Have you ever asked yourself: What sound does a shark make?
Answer: Sharks do emit subtle movement noises, but they do not vocalize in a way that human ears can perceive.
Instead, these remarkable creatures communicate through low-frequency sounds that go undetected by our ears can be recognized by other sharks and certain fish species.
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The Sounds of Sharks and Human Perception
I’ve spent the past three decades kayaking, canoeing, and paddle boarding, and I’ve only seen a shark once.
Did it alert me of its presence before appearing?
A shark is a silent predator. It lives or dies based on how efficiently it can stalk.
But the truth is, sharks do make noise. It’s just extremely subtle.
While we humans might not pick up these sounds (either because we’re above the surface or, if we’re below, due to our limited hearing range underwater), these noises vibrate through the water; other creatures can pick them up.
For kayakers, canoeists, or anyone on a small boat, these vibrations can sometimes be felt (it’s rare!), especially when a shark is very close. And if you’ve fallen overboard and you’re extremely unlucky, you might feel a shark’s approach.
(For more information on overboarding prevention, see our article “What Is Most Likely to Cause Someone to Fall Overboard? (Prevention Tips)”.)
Sharks produce low-frequency noises primarily through movement–a flick of a fin, a swift muscular contraction, or even the grinding of teeth.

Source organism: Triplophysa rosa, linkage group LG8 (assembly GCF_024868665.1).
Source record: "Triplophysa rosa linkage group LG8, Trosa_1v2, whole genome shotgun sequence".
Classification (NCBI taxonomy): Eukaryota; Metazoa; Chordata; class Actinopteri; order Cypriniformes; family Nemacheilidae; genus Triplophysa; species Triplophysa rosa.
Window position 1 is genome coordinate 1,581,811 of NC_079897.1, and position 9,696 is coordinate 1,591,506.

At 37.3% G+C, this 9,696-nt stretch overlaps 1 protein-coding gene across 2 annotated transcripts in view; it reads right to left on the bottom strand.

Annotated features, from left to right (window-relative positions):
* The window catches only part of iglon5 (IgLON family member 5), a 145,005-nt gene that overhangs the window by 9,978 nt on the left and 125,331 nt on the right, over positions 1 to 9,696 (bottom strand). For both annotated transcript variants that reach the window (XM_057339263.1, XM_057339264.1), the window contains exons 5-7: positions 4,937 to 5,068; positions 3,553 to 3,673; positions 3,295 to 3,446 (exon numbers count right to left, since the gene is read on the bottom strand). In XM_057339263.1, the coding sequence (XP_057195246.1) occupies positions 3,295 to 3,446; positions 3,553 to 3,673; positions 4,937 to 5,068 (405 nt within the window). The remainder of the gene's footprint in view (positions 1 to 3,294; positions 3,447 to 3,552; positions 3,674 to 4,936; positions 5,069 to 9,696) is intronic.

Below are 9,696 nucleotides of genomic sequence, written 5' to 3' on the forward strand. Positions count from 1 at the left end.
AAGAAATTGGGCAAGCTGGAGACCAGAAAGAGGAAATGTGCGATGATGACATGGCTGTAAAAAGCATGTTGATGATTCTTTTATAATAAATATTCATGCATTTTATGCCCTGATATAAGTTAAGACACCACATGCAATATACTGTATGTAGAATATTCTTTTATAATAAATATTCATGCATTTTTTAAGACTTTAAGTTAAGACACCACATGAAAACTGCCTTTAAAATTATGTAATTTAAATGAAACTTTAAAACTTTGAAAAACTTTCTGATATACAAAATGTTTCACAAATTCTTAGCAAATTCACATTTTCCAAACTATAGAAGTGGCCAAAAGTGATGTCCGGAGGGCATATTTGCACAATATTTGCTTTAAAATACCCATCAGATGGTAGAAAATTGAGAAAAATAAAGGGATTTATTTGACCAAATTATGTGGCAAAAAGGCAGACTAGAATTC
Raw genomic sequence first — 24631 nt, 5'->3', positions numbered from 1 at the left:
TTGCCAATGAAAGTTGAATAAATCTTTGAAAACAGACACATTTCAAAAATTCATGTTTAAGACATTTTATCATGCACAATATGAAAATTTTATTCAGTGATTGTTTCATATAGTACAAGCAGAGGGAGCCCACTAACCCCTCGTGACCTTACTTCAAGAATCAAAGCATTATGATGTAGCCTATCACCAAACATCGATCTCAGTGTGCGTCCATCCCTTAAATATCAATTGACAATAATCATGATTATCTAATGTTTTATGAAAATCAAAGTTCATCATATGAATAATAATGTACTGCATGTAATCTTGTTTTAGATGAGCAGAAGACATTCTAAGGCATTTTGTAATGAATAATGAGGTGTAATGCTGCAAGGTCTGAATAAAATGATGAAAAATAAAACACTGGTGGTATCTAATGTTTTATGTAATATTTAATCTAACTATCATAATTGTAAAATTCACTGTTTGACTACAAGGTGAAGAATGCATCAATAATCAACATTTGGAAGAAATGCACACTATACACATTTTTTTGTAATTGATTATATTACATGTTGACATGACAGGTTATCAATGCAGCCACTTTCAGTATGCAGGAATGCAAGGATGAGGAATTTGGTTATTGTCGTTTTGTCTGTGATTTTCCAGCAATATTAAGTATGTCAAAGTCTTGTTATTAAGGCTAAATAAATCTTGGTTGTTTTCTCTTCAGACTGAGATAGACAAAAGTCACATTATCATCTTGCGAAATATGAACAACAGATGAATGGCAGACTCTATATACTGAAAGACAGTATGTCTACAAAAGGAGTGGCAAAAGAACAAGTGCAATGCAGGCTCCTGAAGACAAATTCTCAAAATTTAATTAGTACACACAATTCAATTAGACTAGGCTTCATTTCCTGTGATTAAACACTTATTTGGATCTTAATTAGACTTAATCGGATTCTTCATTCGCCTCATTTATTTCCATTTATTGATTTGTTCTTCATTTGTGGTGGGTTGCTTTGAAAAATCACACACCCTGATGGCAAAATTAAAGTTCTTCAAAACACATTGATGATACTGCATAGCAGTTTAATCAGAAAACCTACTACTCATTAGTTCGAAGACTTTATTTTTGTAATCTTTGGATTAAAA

Individual shark species such as the Great White, Draughtsboard, and Swell sharks each emit distinctive sounds. The Great White, known for its fearsome reputation, is believed by scientists to produce a drum-like sound, rhythmic and low, through the movement of its massive body and fin.
Scientists have discovered that Swell and Draughtsboard sharks are able to produce sounds by grinding their teeth together–a defensive mechanism, perhaps, or even a form of communication. Nobody really knows why they do it.
What Sound Does a Shark Make? (The Science Behind Shark Communication)
I’ve read quite a bit about this topic throughout my life, mostly because I want to be prepared in the event of a shark encounter.
The way I understand it, scientists believe that sharks use sound for a myriad of purposes, from navigation to mating and locating potential prey. The vibrations in the water caused by their low-frequency sounds help them navigate the vast underwater world, and certain clicks or distinctive sounds may play a vital role in attracting a mate.
One might wonder, do sharks actually bark or roar as we do? No, they don’t.
Some species like the swell shark inflate their bodies as a defensive mechanism, and in doing so, emit a sound that could be interpreted as a form of a bark or a growl. Again, this sound, while startling to other sea creatures, is more felt than heard by humans.
Not a single scientist, as far I know, can detect sounds coming from the water and definitively say, “That’s a shark vocalizing.” It’s not possible, given sharks’ lack of vocal cords.
But that doesn’t stop scientists from conducting extensive research on shark communication habits. Some scientists believe that sharks may even generate noises by smacking their pectoral fins against their bodies, a behavior potentially linked to mating rituals or as a warning to potential rivals.
Human Interaction and Its Impact On Shark Sounds